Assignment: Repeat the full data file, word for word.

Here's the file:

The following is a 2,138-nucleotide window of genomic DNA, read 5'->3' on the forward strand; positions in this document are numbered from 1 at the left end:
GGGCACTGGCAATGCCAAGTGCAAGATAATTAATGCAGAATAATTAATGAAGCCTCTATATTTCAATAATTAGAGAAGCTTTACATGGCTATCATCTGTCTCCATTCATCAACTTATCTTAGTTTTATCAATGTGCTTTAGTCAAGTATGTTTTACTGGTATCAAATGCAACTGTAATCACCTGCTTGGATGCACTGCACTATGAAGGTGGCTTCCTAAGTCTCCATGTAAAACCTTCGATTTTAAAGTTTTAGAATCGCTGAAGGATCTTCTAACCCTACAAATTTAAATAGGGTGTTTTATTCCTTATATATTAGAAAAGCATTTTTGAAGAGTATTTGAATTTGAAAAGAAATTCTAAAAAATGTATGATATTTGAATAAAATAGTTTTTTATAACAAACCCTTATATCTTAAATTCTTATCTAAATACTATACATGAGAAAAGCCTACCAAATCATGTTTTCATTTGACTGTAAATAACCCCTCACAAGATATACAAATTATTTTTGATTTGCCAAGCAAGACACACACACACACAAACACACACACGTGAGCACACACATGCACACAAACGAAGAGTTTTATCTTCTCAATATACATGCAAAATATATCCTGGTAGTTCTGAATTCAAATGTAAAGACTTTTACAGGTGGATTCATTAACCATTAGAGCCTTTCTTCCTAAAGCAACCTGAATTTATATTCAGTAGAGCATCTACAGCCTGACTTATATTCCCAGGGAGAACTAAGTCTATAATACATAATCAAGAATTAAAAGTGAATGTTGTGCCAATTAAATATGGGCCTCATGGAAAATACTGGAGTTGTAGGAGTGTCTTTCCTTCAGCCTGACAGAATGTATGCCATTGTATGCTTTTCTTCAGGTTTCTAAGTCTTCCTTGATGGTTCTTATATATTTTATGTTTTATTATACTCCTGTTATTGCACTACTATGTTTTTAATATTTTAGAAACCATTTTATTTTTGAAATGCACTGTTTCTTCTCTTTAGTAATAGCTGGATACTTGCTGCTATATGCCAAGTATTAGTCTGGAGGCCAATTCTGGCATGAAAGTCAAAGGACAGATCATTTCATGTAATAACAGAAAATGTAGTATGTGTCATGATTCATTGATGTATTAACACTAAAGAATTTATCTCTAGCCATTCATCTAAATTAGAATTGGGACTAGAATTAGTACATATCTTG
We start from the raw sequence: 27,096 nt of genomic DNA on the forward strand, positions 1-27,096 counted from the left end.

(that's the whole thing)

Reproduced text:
The following is a 2,138-nucleotide window of genomic DNA, read 5'->3' on the forward strand; positions in this document are numbered from 1 at the left end:
GGGCACTGGCAATGCCAAGTGCAAGATAATTAATGCAGAATAATTAATGAAGCCTCTATATTTCAATAATTAGAGAAGCTTTACATGGCTATCATCTGTCTCCATTCATCAACTTATCTTAGTTTTATCAATGTGCTTTAGTCAAGTATGTTTTACTGGTATCAAATGCAACTGTAATCACCTGCTTGGATGCACTGCACTATGAAGGTGGCTTCCTAAGTCTCCATGTAAAACCTTCGATTTTAAAGTTTTAGAATCGCTGAAGGATCTTCTAACCCTACAAATTTAAATAGGGTGTTTTATTCCTTATATATTAGAAAAGCATTTTTGAAGAGTATTTGAATTTGAAAAGAAATTCTAAAAAATGTATGATATTTGAATAAAATAGTTTTTTATAACAAACCCTTATATCTTAAATTCTTATCTAAATACTATACATGAGAAAAGCCTACCAAATCATGTTTTCATTTGACTGTAAATAACCCCTCACAAGATATACAAATTATTTTTGATTTGCCAAGCAAGACACACACACACACAAACACACACACGTGAGCACACACATGCACACAAACGAAGAGTTTTATCTTCTCAATATACATGCAAAATATATCCTGGTAGTTCTGAATTCAAATGTAAAGACTTTTACAGGTGGATTCATTAACCATTAGAGCCTTTCTTCCTAAAGCAACCTGAATTTATATTCAGTAGAGCATCTACAGCCTGACTTATATTCCCAGGGAGAACTAAGTCTATAATACATAATCAAGAATTAAAAGTGAATGTTGTGCCAATTAAATATGGGCCTCATGGAAAATACTGGAGTTGTAGGAGTGTCTTTCCTTCAGCCTGACAGAATGTATGCCATTGTATGCTTTTCTTCAGGTTTCTAAGTCTTCCTTGATGGTTCTTATATATTTTATGTTTTATTATACTCCTGTTATTGCACTACTATGTTTTTAATATTTTAGAAACCATTTTATTTTTGAAATGCACTGTTTCTTCTCTTTAGTAATAGCTGGATACTTGCTGCTATATGCCAAGTATTAGTCTGGAGGCCAATTCTGGCATGAAAGTCAAAGGACAGATCATTTCATGTAATAACAGAAAATGTAGTATGTGTCATGATTCATTGATGTATTAACACTAAAGAATTTATCTCTAGCCATTCATCTAAATTAGAATTGGGACTAGAATTAGTACATATCTTG
We start from the raw sequence: 27,096 nt of genomic DNA on the forward strand, positions 1-27,096 counted from the left end.